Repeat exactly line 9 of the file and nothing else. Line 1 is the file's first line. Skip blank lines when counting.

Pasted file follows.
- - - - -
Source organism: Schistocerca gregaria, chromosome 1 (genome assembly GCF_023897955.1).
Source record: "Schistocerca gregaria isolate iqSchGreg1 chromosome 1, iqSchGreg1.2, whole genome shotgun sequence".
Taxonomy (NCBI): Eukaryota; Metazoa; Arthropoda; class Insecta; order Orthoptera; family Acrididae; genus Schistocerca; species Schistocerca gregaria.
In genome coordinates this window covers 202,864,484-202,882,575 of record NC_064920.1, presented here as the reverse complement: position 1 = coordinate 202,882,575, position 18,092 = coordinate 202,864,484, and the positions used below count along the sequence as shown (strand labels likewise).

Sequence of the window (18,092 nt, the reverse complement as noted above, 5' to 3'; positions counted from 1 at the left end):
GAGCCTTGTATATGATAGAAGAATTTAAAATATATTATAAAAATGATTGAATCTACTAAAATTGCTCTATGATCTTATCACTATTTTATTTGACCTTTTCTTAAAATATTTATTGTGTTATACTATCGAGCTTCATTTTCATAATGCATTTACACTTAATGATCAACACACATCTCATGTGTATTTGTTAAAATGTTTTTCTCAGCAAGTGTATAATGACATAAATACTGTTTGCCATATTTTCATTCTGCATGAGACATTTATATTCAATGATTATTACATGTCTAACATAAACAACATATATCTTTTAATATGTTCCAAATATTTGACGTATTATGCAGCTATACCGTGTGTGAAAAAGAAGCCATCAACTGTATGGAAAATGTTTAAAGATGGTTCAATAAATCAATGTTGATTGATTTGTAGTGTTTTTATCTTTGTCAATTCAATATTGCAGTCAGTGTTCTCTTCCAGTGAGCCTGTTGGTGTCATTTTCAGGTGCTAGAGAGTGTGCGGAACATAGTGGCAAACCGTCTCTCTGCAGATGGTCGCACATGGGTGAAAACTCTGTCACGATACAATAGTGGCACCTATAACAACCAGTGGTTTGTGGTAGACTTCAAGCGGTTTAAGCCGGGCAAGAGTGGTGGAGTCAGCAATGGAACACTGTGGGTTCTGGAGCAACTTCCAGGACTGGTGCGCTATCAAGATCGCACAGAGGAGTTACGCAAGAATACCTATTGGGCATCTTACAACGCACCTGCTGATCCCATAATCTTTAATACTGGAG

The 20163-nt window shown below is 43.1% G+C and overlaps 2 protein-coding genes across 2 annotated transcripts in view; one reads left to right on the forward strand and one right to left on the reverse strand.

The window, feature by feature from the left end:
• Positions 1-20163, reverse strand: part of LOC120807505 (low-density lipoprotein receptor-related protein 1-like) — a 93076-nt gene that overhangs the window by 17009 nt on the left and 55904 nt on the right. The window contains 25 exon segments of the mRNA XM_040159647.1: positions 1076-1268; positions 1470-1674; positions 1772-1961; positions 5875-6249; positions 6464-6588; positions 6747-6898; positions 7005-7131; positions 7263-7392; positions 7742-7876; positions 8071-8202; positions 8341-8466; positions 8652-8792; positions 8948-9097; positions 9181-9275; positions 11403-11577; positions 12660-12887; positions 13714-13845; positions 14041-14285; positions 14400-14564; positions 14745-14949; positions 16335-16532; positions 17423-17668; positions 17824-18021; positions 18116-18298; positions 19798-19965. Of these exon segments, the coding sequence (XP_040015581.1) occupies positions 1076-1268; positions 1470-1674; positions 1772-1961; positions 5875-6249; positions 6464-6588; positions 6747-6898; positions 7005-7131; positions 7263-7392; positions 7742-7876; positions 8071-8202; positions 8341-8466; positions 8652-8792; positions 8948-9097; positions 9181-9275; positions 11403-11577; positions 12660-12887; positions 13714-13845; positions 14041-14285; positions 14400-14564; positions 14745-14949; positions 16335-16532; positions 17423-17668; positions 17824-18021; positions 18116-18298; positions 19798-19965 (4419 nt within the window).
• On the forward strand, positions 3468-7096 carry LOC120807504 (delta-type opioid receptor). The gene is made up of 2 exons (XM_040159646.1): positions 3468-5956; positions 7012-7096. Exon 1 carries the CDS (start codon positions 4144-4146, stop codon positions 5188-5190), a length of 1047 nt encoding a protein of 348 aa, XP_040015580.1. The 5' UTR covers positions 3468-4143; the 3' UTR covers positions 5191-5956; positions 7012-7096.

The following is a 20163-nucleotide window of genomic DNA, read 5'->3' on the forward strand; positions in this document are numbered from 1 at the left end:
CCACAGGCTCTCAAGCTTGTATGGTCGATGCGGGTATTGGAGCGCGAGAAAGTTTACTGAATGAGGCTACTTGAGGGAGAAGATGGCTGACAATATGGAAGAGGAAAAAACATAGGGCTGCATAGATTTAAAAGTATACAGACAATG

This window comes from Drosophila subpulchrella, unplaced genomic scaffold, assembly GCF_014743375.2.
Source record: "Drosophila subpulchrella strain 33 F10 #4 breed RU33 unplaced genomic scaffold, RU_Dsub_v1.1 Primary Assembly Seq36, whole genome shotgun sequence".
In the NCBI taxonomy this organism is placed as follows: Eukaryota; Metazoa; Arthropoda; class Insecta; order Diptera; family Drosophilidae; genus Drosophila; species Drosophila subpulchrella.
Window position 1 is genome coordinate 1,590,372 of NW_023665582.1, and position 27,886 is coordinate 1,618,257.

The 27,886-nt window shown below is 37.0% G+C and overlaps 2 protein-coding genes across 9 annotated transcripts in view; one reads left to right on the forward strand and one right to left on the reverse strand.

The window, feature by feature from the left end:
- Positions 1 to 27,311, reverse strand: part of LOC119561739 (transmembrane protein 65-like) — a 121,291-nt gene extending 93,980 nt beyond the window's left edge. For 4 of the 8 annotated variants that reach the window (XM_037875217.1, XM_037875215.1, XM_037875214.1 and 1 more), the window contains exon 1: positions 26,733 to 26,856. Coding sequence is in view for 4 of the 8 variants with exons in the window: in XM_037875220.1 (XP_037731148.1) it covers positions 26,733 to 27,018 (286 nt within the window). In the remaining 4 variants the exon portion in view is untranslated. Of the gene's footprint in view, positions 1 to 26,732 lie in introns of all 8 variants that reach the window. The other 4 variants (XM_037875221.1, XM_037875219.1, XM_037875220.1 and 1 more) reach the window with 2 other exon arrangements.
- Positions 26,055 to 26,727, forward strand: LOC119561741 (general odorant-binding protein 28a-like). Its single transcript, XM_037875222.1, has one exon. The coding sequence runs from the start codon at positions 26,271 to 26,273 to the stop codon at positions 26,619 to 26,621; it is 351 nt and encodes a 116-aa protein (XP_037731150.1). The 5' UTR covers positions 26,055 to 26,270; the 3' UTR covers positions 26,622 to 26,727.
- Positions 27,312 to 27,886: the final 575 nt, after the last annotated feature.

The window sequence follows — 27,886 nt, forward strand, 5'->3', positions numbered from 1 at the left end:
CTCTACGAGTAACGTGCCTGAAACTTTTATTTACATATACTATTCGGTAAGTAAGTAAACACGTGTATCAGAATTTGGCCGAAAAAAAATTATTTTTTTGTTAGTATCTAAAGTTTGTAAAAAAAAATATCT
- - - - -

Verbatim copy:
• Positions 1-20163, reverse strand: part of LOC120807505 (low-density lipoprotein receptor-related protein 1-like) — a 93076-nt gene that overhangs the window by 17009 nt on the left and 55904 nt on the right. The window contains 25 exon segments of the mRNA XM_040159647.1: positions 1076-1268; positions 1470-1674; positions 1772-1961; positions 5875-6249; positions 6464-6588; positions 6747-6898; positions 7005-7131; positions 7263-7392; positions 7742-7876; positions 8071-8202; positions 8341-8466; positions 8652-8792; positions 8948-9097; positions 9181-9275; positions 11403-11577; positions 12660-12887; positions 13714-13845; positions 14041-14285; positions 14400-14564; positions 14745-14949; positions 16335-16532; positions 17423-17668; positions 17824-18021; positions 18116-18298; positions 19798-19965. Of these exon segments, the coding sequence (XP_040015581.1) occupies positions 1076-1268; positions 1470-1674; positions 1772-1961; positions 5875-6249; positions 6464-6588; positions 6747-6898; positions 7005-7131; positions 7263-7392; positions 7742-7876; positions 8071-8202; positions 8341-8466; positions 8652-8792; positions 8948-9097; positions 9181-9275; positions 11403-11577; positions 12660-12887; positions 13714-13845; positions 14041-14285; positions 14400-14564; positions 14745-14949; positions 16335-16532; positions 17423-17668; positions 17824-18021; positions 18116-18298; positions 19798-19965 (4419 nt within the window).